Freshwater Trio
Two members of Borealis String Quartet


Idea of the North
Saturday, 14 August 2010 at 8:00pm • Christ Church Cathedral

Performers Sally Cameron, soprano; Naomi Crellin, alto; Nick Begbie, tenor; Andrew Piper, bass

Reviewer John Jane

It may have been the comfortable mid-August weather that brought a ‘sold-out’ crowd out to Christ Church Cathedral for the final weekend concert of 2010 Musicfest Vancouver, but more likely it was the natural ‘word-of-mouth’ promotion that drew folks to see Australia’s favourite a cappella group with the quintessentially Canadian name.

Since being established in the mid-nineties, the quartet's reputation has grown enormously. However, describing the foursome as a jazz a cappella group is a bit of a stretch. They certainly set the (jazz) tone with a scat version of the opening song, Armando’s Rumba, but thereafter reverted to a more eclectic repertoire that covered pretty much everything from crowd-pleasing, straight-out pop ballads like I Think it’s Gonna Rain Today featuring the very likable alto Naomi Crellin (the brunette) to the preposterous, over-the-top parody of Blue Bayou about an errant toupee that was re-titled “Blew by you,” underscoring tenor Nick Begbie’s typical Aussie madcap humour.

After a cheerful “G’day” from Naomi Crellin, who alongside Begbie, handle most of the song intros, the easy-going quartet launched into a string of quasi jazz standards such as “It don’t mean a thing if it ain’t got that Swing” that featured soprano Sally Cameron (the blonde), the newest member who took over the daunting task of replacing Trish Delaney-Brown three years ago.

The band concluded their first set with a bluesy spiritual, “I was once weak, but now I'm strong” – one of just a few songs sung in straight four-part harmony. After a roughly twenty minute break, when most patrons preferred to go outside to take in the balmy evening air, the four returned to the ‘stage’ with Madeleine Peyroux’s Don’t Wait too Long, once again spotlighting Crellin’s vocals. This multi talented artist from Adelaide has by far the best tone of the four and would be the most probable to succeed as a solo act. I was a little disappointed that The Idea of North (TION) didn’t perform any of the songs she has contributed to the group’s recorded material.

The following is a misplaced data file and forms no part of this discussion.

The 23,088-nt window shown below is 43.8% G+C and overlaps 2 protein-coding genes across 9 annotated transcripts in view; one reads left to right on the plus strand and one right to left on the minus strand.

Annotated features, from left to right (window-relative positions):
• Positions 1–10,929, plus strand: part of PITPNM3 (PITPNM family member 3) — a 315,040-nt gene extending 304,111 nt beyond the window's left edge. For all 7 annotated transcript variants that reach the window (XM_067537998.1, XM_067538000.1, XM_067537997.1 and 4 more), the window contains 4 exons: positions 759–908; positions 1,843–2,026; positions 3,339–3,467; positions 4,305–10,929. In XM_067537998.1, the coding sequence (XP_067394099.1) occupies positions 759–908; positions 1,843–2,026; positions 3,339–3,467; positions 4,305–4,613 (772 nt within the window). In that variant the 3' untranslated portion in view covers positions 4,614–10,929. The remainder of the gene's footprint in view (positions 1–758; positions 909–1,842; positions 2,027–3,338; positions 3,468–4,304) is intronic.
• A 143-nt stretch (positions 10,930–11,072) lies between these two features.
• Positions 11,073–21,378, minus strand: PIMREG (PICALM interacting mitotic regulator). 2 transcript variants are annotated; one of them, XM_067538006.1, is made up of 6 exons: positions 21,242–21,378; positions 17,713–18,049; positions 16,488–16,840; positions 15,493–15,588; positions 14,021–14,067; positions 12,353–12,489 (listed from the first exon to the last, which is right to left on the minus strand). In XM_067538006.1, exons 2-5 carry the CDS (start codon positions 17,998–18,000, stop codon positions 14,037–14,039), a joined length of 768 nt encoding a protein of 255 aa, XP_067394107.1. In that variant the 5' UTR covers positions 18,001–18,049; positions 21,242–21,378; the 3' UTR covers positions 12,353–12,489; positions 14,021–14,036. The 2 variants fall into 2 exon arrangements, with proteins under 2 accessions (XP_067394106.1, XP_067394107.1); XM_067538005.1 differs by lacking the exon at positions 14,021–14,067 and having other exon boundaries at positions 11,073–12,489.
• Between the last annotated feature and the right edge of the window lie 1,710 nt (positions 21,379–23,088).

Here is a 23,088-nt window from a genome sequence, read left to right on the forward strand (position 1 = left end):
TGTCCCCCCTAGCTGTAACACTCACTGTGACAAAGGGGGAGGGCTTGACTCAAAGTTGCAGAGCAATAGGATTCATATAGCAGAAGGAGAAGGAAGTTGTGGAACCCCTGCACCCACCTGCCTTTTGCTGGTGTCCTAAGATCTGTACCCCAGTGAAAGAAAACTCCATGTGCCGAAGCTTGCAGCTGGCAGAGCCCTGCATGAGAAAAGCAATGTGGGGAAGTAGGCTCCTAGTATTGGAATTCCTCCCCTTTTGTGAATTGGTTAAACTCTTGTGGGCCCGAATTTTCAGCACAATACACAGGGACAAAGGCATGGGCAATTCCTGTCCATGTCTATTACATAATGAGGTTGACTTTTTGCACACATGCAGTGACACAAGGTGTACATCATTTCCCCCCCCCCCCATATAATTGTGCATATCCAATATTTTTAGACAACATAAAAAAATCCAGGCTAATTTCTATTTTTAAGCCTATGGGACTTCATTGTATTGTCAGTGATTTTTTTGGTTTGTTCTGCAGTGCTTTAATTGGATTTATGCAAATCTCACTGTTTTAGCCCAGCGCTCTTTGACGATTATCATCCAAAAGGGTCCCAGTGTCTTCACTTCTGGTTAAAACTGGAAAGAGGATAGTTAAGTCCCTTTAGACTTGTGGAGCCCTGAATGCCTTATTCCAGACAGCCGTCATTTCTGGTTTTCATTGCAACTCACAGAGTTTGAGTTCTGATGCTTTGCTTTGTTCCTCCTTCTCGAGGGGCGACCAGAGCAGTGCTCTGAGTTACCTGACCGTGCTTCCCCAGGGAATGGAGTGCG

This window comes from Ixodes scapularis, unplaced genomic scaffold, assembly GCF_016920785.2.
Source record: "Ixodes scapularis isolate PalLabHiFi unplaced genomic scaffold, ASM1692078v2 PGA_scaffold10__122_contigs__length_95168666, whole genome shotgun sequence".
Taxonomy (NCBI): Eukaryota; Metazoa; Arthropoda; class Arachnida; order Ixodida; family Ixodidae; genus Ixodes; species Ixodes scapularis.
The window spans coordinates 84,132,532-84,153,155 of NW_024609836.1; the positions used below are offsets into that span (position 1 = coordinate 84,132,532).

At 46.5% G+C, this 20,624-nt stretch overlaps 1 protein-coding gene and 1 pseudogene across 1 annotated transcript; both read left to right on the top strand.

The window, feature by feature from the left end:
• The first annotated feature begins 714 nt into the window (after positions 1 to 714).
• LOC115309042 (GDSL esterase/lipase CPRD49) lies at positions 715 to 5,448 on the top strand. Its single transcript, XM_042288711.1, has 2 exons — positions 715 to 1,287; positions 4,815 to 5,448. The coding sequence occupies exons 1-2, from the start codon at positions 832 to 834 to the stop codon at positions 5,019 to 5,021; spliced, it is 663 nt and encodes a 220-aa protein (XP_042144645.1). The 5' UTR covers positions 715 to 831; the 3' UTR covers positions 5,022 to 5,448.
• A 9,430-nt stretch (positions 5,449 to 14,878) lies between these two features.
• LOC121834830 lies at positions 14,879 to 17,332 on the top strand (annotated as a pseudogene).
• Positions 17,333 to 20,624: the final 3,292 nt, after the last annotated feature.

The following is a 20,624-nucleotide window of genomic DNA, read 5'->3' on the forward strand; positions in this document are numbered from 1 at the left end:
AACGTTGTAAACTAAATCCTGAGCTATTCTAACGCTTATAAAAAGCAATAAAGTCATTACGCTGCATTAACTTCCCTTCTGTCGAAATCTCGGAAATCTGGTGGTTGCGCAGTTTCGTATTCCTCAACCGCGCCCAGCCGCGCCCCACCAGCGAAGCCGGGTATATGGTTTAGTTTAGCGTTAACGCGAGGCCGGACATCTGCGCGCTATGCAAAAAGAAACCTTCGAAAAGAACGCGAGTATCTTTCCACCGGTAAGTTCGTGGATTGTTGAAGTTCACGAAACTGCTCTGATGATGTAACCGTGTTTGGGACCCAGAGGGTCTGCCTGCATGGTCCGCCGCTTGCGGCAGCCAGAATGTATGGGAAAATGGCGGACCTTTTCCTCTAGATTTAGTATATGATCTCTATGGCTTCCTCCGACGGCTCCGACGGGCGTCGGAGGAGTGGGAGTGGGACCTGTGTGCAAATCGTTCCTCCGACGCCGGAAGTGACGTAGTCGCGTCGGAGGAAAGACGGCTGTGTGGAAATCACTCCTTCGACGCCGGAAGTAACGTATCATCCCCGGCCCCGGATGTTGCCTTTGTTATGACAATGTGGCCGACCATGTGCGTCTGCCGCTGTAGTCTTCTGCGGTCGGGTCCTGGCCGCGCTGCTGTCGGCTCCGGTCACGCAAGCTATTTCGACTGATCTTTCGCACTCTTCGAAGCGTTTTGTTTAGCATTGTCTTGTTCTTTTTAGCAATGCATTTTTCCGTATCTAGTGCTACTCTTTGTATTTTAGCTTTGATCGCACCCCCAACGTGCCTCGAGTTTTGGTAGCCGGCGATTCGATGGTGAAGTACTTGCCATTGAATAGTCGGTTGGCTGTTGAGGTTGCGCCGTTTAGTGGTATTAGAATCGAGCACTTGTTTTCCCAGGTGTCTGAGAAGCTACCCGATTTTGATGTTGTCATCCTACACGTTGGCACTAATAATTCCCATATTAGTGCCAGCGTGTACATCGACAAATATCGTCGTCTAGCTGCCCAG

The foursome left Waltzing Matilda out of the song list (perhaps thankfully), nonetheless performance highlights included a marvelous jazz-infused rendition of Joni Mitchell’s Both Sides Now and the unusual Sinéad O'Connor song In This Heart, which they saved for the encore.

The two women and two men of TION come from essentially similar musical backgrounds, Crellin and Cameron graduating from the Elder Conservatorium in Adelaide, while both the guys (Begbie and Andrew Piper) attended the Australian National University in Canberra. Yet, each member brings a unique quality to the synergy of the group.

The Idea of North affirmed that Canada and Australia have more in common than language and a history of immigration. The quartet demonstrate the highest standards of musical interpretation and balance, making this performance of both conventional and unorthodox treatment of popular tunes a concert to remember and gave open-minded festival concert-goers a pleasurable experience.

© 2010 John Jane